10 years ago, if someone had told me I would become a theatre maker and I would be sitting at one of Britain's best-loved and most distinctive theatres as an early career director, I would have laughed and ignored it as a joke. Back then, I was living in a country in the Middle East, working as a journalist and translator and I was contemplating on doing a PhD in Politics. The only show I had seen was an adaptation of The Bourgeois Gentleman by the French playwright Moliere. I saw that only because my friend was holding one of the major roles as a performer. Nevertheless, I loved art and I used to do sketching and oil painting in my spare time.
Now, 10 years later, I spend most of my time studying or writing for theatre and seeing shows. Journalism and politics now belong to my past life. Although they inform me in whatever I create.
Last year, I obtained my MA in Creative Writing and I wrote and performed my first solo show a few weeks ago which received positive feedback. In the last couple of years, I attended many training courses including the stage direction course at HOME which made me think about pursuing directing seriously. I applied for Observers Mondays at Royal Exchange to sit in rehearsal room and learn from one of the best directors in the UK and I was lucky enough to be accepted.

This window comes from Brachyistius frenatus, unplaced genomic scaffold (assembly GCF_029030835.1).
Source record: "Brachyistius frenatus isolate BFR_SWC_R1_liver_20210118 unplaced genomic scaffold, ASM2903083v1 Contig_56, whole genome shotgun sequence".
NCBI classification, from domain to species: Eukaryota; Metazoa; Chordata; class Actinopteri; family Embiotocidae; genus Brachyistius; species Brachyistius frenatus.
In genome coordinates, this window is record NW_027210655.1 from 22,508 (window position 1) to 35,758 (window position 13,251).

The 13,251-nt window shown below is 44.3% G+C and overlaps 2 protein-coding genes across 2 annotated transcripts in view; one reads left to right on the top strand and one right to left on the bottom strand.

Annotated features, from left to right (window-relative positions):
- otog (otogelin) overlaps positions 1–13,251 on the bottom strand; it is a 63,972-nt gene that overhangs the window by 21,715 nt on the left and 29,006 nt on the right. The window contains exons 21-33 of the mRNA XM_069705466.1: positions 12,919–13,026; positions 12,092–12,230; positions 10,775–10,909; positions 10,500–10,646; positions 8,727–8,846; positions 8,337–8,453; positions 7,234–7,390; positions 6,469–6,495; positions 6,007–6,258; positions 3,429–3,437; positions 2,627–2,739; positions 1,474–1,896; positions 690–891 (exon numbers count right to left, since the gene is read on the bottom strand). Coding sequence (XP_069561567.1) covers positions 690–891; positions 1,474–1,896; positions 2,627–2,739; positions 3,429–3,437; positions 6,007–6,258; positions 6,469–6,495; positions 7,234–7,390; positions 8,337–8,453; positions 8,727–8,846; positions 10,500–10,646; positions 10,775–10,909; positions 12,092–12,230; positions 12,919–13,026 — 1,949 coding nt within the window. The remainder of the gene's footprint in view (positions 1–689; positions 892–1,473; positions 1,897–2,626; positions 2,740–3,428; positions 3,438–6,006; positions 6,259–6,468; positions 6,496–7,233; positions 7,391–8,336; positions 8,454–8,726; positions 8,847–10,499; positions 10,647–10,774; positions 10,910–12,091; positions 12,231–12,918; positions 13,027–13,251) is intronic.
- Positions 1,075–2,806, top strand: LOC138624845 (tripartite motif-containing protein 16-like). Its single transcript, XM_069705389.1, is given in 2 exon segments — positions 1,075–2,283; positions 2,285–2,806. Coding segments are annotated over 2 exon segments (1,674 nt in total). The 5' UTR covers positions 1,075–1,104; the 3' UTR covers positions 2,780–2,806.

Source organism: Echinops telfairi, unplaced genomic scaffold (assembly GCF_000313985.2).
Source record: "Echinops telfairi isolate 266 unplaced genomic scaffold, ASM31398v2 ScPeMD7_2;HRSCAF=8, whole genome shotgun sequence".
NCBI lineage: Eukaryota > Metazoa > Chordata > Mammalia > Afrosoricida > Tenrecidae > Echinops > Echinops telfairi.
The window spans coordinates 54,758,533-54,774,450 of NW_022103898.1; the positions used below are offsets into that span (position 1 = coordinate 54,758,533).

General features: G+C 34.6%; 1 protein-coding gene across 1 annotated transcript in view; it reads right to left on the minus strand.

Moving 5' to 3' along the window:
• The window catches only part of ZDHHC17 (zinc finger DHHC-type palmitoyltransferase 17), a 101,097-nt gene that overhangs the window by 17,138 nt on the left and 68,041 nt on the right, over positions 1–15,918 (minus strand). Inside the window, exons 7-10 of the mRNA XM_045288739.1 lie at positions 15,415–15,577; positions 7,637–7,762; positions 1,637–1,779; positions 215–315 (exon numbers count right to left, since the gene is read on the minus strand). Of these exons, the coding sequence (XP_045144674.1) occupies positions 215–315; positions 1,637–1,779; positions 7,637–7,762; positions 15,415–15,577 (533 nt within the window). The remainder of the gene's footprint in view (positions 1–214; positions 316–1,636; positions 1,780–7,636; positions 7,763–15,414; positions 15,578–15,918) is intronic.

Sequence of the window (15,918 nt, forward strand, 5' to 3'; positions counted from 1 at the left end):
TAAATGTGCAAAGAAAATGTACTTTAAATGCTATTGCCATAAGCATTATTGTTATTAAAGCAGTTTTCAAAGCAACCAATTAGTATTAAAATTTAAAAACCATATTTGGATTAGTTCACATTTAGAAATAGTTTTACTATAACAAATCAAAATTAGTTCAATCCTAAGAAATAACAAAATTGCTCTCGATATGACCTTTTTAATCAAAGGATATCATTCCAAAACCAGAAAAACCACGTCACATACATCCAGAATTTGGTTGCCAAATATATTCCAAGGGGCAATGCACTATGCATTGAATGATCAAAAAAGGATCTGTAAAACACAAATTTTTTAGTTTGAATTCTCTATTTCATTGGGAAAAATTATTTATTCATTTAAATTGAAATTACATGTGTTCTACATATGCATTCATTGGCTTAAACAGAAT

It was a bit nerve-racking first time I entered the space but it soon turned to a positive feeling when I met with the director and the rest of the team. I felt welcomed.
I expected to see them get on with rehearsals but instead everyone sat and I was given a desk in a strategic place at the top of the room. ‘Oh this is what they trying to do.’ I reckoned. ‘They are going to read the text and discuss it.’
I could see how Sarah got the actors to explore the emotions in characters and helped them expose the layers of the text and the playwright’s choices and intentions.
I realised that there is more to a play than the mere text and the meaning tends to hide somewhere underneath the words. A good play is a textured play. Something that can’t be decoded very easily.
The process took 8 hours, yet it didn’t seem to be exhausting or boring. The actors remained engaged all the time and this was down to the brilliant approach by the director to keep it playful and give a break when it needed.
At the end of the day my brain was full of ideas and new learnings but a bit tired as English is not my first language and part of my brain was interpreting all the time. I learned new vocabulary though which was well worth it.
Death of a Salesman runs 11 October - 17 November 2018, Theatre